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Health Care Coalitions in Texas Restore Essential Functions


Winter storms in February 2021 impacted all 254 counties in the state of Texas resulting in power outages, impassable roadways, and dwindling resources. Texans flooded into emergency departments – in many cases using them as warming centers, quickly overwhelming hospital facilities and their staff. Other health care facilities, including long-term care facilities, nursing homes, and dialysis facilities struggled to run essential electric equipment and provide heating at the same time.

Response Activities:

Health care coalitions (HCCs) in Texas leveraged response-related procedures and infrastructure established with Hospital Preparedness Program (HPP) cooperative agreement funding to meet the urgent needs of health care facilities throughout the state.

In some instances, HCCs partnered with their local fire departments to set up filtered water stations and replenish potable water in hospitals, nursing homes, long-term care facilities, dialysis centers, and other affected health care facilities. In addition, several Texas HCCs coordinated transportation from hospitals to other warming centers using Texas Emergency Medical Task Force (EMTF) Ambulance Buses (AMBUS), to alleviate crowding in emergency departments.

One major hospital system* comprised of 50 acute care hospitals across Texas, noted almost all facilities reported electricity and health care service dependent patients were arriving in their emergency departments. With help from ASPR’s Regional Emergency Coordinator (REC), the facilities utilized de-identified HHS emPOWER Program (emPOWER) data on the total number of Medicare beneficiaries who rely on electricity-dependent durable medical equipment and assistive devices and/or essential health care services in a geographic area, down to the ZIP Code. The emPOWER data allowed the facilities to better predict, plan, and prepare for the volume and needs of incoming patients at-risk of negative health outcomes. emPOWER provides federal data, mapping, and artificial intelligence tools, as well as training and resources, to help communities nationwide protect the health of at-risk Medicare beneficiaries.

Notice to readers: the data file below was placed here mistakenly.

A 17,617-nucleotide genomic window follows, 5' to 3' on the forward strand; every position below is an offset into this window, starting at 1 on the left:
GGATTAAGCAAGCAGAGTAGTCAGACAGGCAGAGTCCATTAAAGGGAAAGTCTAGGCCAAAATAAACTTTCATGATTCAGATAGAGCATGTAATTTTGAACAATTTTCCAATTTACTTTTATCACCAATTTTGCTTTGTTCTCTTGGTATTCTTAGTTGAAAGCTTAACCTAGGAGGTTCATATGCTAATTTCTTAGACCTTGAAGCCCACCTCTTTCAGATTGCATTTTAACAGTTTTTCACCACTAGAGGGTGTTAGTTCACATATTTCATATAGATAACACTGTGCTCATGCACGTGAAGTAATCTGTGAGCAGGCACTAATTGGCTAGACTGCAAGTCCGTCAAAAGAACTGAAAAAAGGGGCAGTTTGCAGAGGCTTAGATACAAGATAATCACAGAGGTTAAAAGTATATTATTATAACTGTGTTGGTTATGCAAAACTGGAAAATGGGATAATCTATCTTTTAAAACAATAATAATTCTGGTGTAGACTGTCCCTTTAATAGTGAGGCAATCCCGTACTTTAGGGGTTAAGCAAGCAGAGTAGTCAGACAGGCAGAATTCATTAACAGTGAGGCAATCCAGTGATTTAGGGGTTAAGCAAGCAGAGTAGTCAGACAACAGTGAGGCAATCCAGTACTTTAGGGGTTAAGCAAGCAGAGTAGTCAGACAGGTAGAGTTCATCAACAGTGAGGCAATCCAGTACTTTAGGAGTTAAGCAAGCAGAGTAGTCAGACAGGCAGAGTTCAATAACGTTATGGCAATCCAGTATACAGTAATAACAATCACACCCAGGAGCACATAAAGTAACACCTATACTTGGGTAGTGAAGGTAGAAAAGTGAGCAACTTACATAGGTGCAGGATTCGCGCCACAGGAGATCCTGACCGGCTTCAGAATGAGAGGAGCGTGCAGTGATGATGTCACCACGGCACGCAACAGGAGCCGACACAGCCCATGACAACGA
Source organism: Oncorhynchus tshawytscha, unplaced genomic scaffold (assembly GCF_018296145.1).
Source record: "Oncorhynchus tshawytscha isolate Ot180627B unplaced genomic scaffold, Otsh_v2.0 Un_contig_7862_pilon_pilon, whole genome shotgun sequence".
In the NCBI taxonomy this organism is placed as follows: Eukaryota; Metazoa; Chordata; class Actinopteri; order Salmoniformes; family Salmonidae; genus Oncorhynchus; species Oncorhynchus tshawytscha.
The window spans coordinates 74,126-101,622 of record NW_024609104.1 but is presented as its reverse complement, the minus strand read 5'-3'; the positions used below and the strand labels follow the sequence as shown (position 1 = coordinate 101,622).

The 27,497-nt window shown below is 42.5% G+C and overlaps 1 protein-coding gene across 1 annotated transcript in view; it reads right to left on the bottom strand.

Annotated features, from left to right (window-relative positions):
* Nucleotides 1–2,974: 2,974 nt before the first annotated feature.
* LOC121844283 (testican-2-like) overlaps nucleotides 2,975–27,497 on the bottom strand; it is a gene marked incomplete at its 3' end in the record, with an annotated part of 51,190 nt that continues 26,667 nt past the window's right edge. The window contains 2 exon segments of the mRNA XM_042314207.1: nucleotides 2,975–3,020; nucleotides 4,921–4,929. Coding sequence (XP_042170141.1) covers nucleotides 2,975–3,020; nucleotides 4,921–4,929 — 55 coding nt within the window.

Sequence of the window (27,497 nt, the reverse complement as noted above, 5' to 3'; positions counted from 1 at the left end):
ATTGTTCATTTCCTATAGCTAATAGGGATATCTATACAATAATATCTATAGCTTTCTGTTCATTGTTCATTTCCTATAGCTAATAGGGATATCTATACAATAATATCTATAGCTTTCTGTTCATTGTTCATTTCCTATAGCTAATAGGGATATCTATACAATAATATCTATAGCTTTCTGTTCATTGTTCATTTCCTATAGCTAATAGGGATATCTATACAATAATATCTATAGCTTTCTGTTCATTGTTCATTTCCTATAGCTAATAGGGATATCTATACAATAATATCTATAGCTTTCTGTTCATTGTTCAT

In total, the widespread loss of electricity lasted over a week and necessitated collaboration among a variety of partners across the state, including the Texas Department of State Health Services (DSHS), the Texas Division of Emergency Management (TDEM), the Texas Department of Transportation (TxDOT), the Texas Department of Public Safety (TXDPS), the Texas Animal Health Commission and Texas A&M AgriLife Extension Service (AgriLife), and amateur radio operators. When looking forward to future incidences of severe winter weather, lessons learned from the storm inspired more collaboration and planning. As an example, Texas’ End Stage Renal Disease (ESRD) Network is identifying alternate power resources for dialysis facilities to mitigate any incident with widespread power loss. With the loss of power, many utilities were unable to provide much needed clean water to health care facilities. Subsequent planning has included finding alternate sources of clean water and the means to transport and store it, as necessary.

*This hospital system is located in the following HCCs in Texas: HCC E (DFW), HCC I (El Paso), HCC O (Austin/Central Texas), HCC P (San Antonio), HCC HQR (Houston/Southeast Texas), HCC U (Corpus Christi) HCC V (Rio Grande Valley).